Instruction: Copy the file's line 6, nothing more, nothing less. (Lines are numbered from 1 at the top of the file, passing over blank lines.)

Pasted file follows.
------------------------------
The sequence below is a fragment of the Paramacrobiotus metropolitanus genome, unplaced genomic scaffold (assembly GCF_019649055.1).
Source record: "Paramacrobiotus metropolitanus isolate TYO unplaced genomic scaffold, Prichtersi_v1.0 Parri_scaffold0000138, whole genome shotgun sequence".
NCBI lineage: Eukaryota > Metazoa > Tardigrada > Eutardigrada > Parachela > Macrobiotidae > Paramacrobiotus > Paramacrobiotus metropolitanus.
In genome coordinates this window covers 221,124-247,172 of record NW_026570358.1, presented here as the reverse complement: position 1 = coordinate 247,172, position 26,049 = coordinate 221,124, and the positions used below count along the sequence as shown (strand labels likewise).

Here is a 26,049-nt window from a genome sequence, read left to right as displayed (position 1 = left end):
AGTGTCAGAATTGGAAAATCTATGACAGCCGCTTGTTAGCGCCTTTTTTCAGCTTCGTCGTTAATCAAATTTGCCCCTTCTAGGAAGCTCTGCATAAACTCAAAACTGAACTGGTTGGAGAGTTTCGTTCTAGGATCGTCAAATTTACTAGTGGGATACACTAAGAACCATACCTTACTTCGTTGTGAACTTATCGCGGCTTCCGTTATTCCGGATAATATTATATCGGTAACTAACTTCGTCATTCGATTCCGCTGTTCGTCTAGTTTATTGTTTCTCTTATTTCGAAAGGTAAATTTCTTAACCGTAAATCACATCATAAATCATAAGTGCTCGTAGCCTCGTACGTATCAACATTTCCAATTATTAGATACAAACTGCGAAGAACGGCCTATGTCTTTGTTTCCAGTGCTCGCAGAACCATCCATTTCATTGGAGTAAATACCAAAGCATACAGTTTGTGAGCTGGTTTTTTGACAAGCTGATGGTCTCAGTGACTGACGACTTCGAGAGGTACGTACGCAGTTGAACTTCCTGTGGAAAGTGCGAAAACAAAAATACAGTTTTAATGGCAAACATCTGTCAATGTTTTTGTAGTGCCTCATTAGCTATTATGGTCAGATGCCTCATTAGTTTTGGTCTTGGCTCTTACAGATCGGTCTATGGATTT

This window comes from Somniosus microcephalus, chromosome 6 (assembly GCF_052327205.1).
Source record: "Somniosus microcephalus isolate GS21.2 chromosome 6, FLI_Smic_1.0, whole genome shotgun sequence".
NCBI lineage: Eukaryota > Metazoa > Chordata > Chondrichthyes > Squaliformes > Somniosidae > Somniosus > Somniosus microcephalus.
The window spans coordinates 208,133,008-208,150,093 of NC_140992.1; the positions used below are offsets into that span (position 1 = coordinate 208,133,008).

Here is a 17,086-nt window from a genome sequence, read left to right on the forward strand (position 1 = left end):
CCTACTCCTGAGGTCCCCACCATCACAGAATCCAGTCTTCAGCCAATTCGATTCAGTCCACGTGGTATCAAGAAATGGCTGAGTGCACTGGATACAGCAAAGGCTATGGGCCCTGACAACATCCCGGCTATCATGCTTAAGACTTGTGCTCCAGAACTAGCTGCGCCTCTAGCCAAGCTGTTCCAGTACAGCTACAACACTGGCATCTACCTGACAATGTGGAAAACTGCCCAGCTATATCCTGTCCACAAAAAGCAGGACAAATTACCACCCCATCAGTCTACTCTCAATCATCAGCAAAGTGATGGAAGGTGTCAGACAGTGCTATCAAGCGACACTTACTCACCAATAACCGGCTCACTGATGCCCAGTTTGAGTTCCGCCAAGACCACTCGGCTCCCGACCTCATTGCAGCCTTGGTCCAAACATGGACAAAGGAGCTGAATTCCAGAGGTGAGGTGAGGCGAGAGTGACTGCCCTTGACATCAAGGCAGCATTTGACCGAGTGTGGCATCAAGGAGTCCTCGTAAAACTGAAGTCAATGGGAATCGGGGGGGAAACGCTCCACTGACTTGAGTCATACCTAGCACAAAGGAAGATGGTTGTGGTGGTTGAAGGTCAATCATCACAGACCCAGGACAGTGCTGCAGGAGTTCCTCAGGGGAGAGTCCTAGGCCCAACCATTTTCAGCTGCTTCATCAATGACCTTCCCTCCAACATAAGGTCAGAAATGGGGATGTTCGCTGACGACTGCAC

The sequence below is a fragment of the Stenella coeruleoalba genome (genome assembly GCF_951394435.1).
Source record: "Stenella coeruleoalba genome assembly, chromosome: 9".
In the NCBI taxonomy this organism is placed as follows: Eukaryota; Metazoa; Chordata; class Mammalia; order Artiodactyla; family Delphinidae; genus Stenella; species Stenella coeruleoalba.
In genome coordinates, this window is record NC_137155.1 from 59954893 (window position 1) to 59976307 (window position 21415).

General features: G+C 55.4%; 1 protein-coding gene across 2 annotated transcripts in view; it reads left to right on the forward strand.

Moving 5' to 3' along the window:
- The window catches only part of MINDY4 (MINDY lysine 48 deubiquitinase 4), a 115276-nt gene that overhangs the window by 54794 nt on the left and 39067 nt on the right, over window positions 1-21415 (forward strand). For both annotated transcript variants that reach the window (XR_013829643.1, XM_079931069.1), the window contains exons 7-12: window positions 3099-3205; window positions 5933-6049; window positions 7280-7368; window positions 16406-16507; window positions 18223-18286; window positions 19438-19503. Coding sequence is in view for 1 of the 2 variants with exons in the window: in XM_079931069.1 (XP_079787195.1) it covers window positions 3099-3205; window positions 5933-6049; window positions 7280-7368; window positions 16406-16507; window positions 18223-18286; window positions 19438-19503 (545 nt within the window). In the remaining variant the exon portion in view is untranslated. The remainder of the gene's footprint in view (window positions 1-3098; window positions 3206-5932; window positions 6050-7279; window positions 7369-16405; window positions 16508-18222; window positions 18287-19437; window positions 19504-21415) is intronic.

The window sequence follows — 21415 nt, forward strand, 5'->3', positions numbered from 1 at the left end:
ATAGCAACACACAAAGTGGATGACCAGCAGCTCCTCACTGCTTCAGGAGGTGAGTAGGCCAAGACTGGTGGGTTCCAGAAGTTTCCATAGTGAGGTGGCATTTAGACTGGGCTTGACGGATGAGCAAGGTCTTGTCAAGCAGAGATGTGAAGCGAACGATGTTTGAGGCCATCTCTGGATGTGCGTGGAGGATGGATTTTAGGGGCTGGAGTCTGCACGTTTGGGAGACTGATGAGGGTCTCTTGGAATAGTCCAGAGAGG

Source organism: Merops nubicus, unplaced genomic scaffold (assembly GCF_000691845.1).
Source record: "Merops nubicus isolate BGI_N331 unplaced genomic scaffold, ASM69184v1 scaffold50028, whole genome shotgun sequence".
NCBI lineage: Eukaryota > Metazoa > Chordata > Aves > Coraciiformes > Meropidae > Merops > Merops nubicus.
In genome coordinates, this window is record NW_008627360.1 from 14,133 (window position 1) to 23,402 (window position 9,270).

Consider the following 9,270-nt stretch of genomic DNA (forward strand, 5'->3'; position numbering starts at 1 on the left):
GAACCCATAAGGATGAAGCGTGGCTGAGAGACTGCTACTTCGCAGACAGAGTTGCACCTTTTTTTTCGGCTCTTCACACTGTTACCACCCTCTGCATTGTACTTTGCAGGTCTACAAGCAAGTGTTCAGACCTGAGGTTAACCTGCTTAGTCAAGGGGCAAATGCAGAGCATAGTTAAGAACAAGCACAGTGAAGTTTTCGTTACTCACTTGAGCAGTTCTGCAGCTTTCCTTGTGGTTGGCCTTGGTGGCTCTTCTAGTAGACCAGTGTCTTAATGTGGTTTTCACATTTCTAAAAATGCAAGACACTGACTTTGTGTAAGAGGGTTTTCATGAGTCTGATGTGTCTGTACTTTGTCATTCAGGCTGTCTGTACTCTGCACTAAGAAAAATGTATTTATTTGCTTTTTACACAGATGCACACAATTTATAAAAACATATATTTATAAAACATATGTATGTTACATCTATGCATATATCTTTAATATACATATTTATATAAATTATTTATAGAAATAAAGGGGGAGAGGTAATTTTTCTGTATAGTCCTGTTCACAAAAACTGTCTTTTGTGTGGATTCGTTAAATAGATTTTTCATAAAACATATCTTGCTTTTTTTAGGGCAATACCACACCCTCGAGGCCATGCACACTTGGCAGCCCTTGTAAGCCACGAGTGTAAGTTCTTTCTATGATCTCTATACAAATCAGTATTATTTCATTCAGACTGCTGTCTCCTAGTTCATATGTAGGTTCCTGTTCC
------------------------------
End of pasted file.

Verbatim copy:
AGTGTCAGAATTGGAAAATCTATGACAGCCGCTTGTTAGCGCCTTTTTTCAGCTTCGTCGTTAATCAAATTTGCCCCTTCTAGGAAGCTCTGCATAAACTCAAAACTGAACTGGTTGGAGAGTTTCGTTCTAGGATCGTCAAATTTACTAGTGGGATACACTAAGAACCATACCTTACTTCGTTGTGAACTTATCGCGGCTTCCGTTATTCCGGATAATATTATATCGGTAACTAACTTCGTCATTCGATTCCGCTGTTCGTCTAGTTTATTGTTTCTCTTATTTCGAAAGGTAAATTTCTTAACCGTAAATCACATCATAAATCATAAGTGCTCGTAGCCTCGTACGTATCAACATTTCCAATTATTAGATACAAACTGCGAAGAACGGCCTATGTCTTTGTTTCCAGTGCTCGCAGAACCATCCATTTCATTGGAGTAAATACCAAAGCATACAGTTTGTGAGCTGGTTTTTTGACAAGCTGATGGTCTCAGTGACTGACGACTTCGAGAGGTACGTACGCAGTTGAACTTCCTGTGGAAAGTGCGAAAACAAAAATACAGTTTTAATGGCAAACATCTGTCAATGTTTTTGTAGTGCCTCATTAGCTATTATGGTCAGATGCCTCATTAGTTTTGGTCTTGGCTCTTACAGATCGGTCTATGGATTT